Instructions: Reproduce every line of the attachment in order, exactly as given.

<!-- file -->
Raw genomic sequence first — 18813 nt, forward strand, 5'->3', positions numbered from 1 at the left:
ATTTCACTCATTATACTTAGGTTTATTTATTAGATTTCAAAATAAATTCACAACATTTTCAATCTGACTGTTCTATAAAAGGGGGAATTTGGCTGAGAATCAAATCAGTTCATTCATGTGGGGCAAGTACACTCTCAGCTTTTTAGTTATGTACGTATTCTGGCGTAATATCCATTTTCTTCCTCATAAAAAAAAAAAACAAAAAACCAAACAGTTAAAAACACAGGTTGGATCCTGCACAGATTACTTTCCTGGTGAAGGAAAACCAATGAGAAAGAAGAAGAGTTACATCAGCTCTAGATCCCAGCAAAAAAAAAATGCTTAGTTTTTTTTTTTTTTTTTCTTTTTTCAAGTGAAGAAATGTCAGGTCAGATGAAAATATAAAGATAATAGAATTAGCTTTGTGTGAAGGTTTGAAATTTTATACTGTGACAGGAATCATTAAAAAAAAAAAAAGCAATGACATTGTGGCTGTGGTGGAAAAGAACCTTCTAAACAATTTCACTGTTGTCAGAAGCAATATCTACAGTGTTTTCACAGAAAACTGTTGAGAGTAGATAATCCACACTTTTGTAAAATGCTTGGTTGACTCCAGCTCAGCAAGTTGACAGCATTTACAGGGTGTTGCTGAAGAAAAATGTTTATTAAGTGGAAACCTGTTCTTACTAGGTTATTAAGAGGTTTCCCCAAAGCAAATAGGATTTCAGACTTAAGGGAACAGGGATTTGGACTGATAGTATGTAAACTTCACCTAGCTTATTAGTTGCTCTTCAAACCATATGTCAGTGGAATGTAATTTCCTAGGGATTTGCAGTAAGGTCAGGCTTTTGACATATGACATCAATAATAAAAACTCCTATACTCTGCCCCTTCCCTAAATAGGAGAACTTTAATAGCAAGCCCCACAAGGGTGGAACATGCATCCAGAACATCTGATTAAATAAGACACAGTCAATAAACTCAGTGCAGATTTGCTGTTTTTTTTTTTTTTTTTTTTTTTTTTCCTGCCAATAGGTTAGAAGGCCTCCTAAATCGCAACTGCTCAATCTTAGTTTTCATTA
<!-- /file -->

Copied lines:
Raw genomic sequence first — 18813 nt, forward strand, 5'->3', positions numbered from 1 at the left:
ATTTCACTCATTATACTTAGGTTTATTTATTAGATTTCAAAATAAATTCACAACATTTTCAATCTGACTGTTCTATAAAAGGGGGAATTTGGCTGAGAATCAAATCAGTTCATTCATGTGGGGCAAGTACACTCTCAGCTTTTTAGTTATGTACGTATTCTGGCGTAATATCCATTTTCTTCCTCATAAAAAAAAAAAACAAAAAACCAAACAGTTAAAAACACAGGTTGGATCCTGCACAGATTACTTTCCTGGTGAAGGAAAACCAATGAGAAAGAAGAAGAGTTACATCAGCTCTAGATCCCAGCAAAAAAAAAATGCTTAGTTTTTTTTTTTTTTTTTCTTTTTTCAAGTGAAGAAATGTCAGGTCAGATGAAAATATAAAGATAATAGAATTAGCTTTGTGTGAAGGTTTGAAATTTTATACTGTGACAGGAATCATTAAAAAAAAAAAAAGCAATGACATTGTGGCTGTGGTGGAAAAGAACCTTCTAAACAATTTCACTGTTGTCAGAAGCAATATCTACAGTGTTTTCACAGAAAACTGTTGAGAGTAGATAATCCACACTTTTGTAAAATGCTTGGTTGACTCCAGCTCAGCAAGTTGACAGCATTTACAGGGTGTTGCTGAAGAAAAATGTTTATTAAGTGGAAACCTGTTCTTACTAGGTTATTAAGAGGTTTCCCCAAAGCAAATAGGATTTCAGACTTAAGGGAACAGGGATTTGGACTGATAGTATGTAAACTTCACCTAGCTTATTAGTTGCTCTTCAAACCATATGTCAGTGGAATGTAATTTCCTAGGGATTTGCAGTAAGGTCAGGCTTTTGACATATGACATCAATAATAAAAACTCCTATACTCTGCCCCTTCCCTAAATAGGAGAACTTTAATAGCAAGCCCCACAAGGGTGGAACATGCATCCAGAACATCTGATTAAATAAGACACAGTCAATAAACTCAGTGCAGATTTGCTGTTTTTTTTTTTTTTTTTTTTTTTTTTCCTGCCAATAGGTTAGAAGGCCTCCTAAATCGCAACTGCTCAATCTTAGTTTTCATTA